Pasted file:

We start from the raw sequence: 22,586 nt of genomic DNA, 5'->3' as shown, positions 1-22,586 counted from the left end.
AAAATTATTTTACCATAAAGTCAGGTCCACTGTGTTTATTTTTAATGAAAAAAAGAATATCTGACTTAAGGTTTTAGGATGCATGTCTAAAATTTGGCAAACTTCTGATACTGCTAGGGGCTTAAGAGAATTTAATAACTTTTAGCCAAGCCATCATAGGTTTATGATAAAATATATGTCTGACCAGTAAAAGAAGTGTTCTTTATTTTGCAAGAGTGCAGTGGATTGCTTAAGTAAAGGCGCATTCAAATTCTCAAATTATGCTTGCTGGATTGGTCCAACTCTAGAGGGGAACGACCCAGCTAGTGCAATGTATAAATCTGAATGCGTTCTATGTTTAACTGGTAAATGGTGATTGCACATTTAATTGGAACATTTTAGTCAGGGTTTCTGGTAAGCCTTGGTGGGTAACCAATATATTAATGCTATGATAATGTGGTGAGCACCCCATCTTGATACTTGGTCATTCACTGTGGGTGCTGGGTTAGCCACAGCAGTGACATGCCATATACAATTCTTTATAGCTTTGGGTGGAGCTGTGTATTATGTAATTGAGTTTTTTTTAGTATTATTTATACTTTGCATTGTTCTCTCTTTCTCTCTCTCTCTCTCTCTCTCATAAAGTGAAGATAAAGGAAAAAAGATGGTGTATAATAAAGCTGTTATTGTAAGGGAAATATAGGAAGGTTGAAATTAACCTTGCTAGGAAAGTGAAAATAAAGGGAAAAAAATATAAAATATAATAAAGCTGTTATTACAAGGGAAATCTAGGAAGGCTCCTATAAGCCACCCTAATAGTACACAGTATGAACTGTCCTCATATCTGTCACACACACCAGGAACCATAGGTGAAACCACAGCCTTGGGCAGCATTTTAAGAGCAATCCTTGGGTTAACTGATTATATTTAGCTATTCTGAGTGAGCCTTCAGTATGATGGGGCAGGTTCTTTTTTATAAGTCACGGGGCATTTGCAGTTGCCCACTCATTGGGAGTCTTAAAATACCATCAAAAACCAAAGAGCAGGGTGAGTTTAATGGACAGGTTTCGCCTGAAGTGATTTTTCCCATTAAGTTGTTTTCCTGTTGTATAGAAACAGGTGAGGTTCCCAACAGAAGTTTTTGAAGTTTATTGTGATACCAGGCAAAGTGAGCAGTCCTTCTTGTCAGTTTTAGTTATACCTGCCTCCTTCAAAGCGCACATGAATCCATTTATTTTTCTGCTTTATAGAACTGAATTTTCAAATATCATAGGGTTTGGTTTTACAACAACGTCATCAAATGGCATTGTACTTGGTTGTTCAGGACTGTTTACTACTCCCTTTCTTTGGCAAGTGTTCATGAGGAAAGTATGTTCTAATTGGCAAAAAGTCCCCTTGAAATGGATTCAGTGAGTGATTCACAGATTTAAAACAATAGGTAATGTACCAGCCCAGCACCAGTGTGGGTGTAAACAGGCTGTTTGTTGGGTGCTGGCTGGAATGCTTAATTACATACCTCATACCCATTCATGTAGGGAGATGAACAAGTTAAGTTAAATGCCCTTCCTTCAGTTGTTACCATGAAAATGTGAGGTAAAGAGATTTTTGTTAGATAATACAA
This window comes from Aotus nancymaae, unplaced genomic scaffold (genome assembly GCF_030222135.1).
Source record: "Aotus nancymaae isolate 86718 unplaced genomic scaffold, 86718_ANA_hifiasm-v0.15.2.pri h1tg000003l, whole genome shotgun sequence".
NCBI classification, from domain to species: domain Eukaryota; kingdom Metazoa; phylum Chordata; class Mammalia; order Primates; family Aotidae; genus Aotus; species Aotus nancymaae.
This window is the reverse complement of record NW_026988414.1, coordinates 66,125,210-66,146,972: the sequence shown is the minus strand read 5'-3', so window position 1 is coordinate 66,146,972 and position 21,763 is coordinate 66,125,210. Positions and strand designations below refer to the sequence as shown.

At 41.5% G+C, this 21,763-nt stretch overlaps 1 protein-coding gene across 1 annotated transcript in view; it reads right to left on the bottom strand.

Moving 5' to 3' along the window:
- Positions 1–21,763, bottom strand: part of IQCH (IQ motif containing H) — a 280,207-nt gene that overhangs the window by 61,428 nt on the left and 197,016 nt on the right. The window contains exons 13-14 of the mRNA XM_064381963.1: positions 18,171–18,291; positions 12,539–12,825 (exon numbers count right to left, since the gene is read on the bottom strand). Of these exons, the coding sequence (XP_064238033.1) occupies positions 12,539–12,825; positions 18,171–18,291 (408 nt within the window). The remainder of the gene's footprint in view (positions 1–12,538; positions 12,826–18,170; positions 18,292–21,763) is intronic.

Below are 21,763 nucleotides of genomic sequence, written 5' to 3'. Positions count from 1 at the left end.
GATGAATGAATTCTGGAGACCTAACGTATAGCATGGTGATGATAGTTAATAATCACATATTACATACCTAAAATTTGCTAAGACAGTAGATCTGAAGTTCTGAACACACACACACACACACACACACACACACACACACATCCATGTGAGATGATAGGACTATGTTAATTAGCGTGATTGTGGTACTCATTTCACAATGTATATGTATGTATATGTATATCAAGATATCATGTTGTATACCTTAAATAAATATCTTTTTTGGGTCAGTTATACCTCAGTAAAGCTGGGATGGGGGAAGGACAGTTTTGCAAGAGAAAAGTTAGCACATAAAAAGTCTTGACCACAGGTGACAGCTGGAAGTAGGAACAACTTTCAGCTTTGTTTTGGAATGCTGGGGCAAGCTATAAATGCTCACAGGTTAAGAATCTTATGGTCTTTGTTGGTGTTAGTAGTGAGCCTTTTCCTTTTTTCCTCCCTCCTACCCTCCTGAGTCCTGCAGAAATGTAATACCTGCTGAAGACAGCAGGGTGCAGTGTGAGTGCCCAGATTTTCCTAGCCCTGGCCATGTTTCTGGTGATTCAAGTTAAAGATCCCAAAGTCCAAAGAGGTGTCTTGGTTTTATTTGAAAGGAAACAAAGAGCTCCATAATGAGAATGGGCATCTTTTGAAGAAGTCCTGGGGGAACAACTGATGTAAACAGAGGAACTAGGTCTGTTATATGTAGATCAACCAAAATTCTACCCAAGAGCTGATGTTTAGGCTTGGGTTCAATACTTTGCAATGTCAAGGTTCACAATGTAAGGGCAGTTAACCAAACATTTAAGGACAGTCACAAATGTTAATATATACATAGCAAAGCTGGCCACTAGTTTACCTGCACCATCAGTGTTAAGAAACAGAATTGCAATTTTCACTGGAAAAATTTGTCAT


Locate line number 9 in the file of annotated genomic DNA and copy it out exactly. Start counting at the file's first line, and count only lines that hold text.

- Positions 1–21,763, bottom strand: part of IQCH (IQ motif containing H) — a 280,207-nt gene that overhangs the window by 61,428 nt on the left and 197,016 nt on the right. The window contains exons 13-14 of the mRNA XM_064381963.1: positions 18,171–18,291; positions 12,539–12,825 (exon numbers count right to left, since the gene is read on the bottom strand). Of these exons, the coding sequence (XP_064238033.1) occupies positions 12,539–12,825; positions 18,171–18,291 (408 nt within the window). The remainder of the gene's footprint in view (positions 1–12,538; positions 12,826–18,170; positions 18,292–21,763) is intronic.